How do you define your identity as a human being? Is it a matter of gender, or of being a certain age? Having a particular profession? Are you defined by your actions and achievements? Your family and friends? Their expectations, or your own dreams?
At church Sunday, the topic was baptism, and the text was Matthew’s account of John baptizing Jesus. Reverend Renée said that Jesus didn’t need to be baptized, because He had a perfect relationship with the Father and He had no sin; therefore Jesus had no need for repentance. However, by coming to the river with those who were looking for healing, renewal and grace, Jesus participated with them in their pain and their need, and in so doing, discovered who He was. Reverend Renée hypothesized that without the baptism, there might have been no ministry, no atonement, and no resurrection.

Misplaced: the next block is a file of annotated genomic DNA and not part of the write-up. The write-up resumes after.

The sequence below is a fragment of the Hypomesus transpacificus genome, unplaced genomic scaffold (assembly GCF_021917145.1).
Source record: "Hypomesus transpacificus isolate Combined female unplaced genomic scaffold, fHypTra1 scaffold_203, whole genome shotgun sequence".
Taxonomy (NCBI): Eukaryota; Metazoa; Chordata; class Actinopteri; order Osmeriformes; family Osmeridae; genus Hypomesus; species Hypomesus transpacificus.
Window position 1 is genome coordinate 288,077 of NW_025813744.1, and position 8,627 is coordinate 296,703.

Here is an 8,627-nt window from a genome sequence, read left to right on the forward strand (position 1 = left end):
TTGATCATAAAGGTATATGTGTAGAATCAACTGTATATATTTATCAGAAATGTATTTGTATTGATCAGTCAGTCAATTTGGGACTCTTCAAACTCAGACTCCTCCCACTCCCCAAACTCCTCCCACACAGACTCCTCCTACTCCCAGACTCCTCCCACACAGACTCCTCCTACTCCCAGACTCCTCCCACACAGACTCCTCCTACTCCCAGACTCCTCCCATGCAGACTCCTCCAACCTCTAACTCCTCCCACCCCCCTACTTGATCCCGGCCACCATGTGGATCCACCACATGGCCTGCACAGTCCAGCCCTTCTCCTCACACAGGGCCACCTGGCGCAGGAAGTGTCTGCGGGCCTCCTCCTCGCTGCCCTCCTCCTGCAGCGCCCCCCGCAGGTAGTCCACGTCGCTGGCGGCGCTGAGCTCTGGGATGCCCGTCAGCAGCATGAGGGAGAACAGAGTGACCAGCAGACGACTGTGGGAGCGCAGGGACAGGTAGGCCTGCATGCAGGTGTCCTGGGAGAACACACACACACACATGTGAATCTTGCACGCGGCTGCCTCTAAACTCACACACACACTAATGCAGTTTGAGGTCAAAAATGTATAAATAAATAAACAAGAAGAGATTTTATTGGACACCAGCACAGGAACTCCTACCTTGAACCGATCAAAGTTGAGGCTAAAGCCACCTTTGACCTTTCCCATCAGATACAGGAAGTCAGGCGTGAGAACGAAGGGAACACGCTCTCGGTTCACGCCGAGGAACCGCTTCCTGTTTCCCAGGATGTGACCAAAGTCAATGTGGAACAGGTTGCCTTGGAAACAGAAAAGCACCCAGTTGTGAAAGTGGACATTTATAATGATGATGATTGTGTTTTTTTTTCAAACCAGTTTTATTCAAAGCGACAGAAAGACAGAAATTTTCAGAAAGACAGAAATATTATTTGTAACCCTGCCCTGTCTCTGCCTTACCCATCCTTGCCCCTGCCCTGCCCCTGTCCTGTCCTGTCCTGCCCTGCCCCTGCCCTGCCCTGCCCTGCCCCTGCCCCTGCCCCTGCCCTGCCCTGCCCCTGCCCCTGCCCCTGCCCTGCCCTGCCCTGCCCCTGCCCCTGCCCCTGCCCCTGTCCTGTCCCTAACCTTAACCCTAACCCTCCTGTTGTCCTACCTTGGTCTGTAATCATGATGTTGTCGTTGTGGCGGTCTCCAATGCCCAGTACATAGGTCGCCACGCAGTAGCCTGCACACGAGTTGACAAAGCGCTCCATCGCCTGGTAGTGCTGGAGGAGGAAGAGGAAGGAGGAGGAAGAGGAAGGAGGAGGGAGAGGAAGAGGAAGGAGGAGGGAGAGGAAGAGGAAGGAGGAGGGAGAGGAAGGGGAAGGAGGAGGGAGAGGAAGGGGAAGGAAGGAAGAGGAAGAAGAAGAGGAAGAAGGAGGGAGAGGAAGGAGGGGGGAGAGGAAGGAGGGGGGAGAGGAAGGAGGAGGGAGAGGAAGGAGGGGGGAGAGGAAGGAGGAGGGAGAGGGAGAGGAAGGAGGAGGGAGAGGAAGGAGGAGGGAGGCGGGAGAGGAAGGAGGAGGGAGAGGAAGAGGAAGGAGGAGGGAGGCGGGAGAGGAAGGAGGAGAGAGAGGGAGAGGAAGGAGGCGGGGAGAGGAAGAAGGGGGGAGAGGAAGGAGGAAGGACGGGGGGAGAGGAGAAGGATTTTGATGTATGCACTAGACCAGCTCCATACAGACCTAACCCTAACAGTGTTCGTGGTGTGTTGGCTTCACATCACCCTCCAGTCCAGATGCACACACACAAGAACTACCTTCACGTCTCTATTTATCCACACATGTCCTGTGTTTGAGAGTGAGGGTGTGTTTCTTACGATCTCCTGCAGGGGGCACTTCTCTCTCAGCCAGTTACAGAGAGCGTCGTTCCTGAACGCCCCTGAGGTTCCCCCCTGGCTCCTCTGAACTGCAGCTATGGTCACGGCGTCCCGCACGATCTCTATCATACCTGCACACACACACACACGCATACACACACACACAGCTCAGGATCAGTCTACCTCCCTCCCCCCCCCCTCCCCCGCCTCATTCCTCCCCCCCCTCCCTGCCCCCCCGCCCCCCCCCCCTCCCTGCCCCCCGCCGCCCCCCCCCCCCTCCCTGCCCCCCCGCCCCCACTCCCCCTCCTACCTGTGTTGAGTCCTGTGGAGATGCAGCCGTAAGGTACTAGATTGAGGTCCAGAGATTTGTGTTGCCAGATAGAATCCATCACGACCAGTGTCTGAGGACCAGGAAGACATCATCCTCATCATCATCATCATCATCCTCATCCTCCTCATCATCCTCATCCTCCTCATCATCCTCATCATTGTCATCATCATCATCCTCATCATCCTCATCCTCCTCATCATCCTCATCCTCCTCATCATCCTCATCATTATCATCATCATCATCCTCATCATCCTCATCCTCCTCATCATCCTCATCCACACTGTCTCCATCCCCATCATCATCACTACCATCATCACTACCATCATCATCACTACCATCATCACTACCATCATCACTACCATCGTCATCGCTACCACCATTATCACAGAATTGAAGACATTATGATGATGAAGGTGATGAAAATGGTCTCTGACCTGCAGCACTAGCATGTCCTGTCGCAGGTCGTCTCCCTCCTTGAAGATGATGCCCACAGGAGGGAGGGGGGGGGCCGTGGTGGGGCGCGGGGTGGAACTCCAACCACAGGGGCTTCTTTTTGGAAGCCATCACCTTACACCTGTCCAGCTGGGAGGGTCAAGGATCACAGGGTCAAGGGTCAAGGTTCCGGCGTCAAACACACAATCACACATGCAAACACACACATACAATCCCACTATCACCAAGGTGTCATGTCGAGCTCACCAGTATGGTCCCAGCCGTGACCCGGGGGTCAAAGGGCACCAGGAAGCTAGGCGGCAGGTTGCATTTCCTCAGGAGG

I like her idea that “we discover who we are in community.” That’s definitely true of creative people, which is why I need the Writers Coffeehouse, the Huachuca Arts Association open studio, the monthly open mic reading at Broxton’s and my critique groups. I don’t just learn craft there; I also learn who I am.
But I don't want to be like Ernest Hemingway, with his self-destructive impulses and his inability to continue living when he could no longer write. I cannot simply define myself as a writer, or an artist; I am more than what I do, or how well I do it.
Sunday, we came, one by one, but also as a congregation, to dip our fingers into a bowl of water and choose a glass pebble. "Remember your baptism, Tina" Reverend Renée said, and I picked a smooth, blood-red piece of glass that was practically glowing in the sunlight.
"Put this where you can see it," she told us all. And I have, because I want to remember that I am part of something much larger than myself, and that we are all figuring things out together. I am loved, and I do not have to walk alone.
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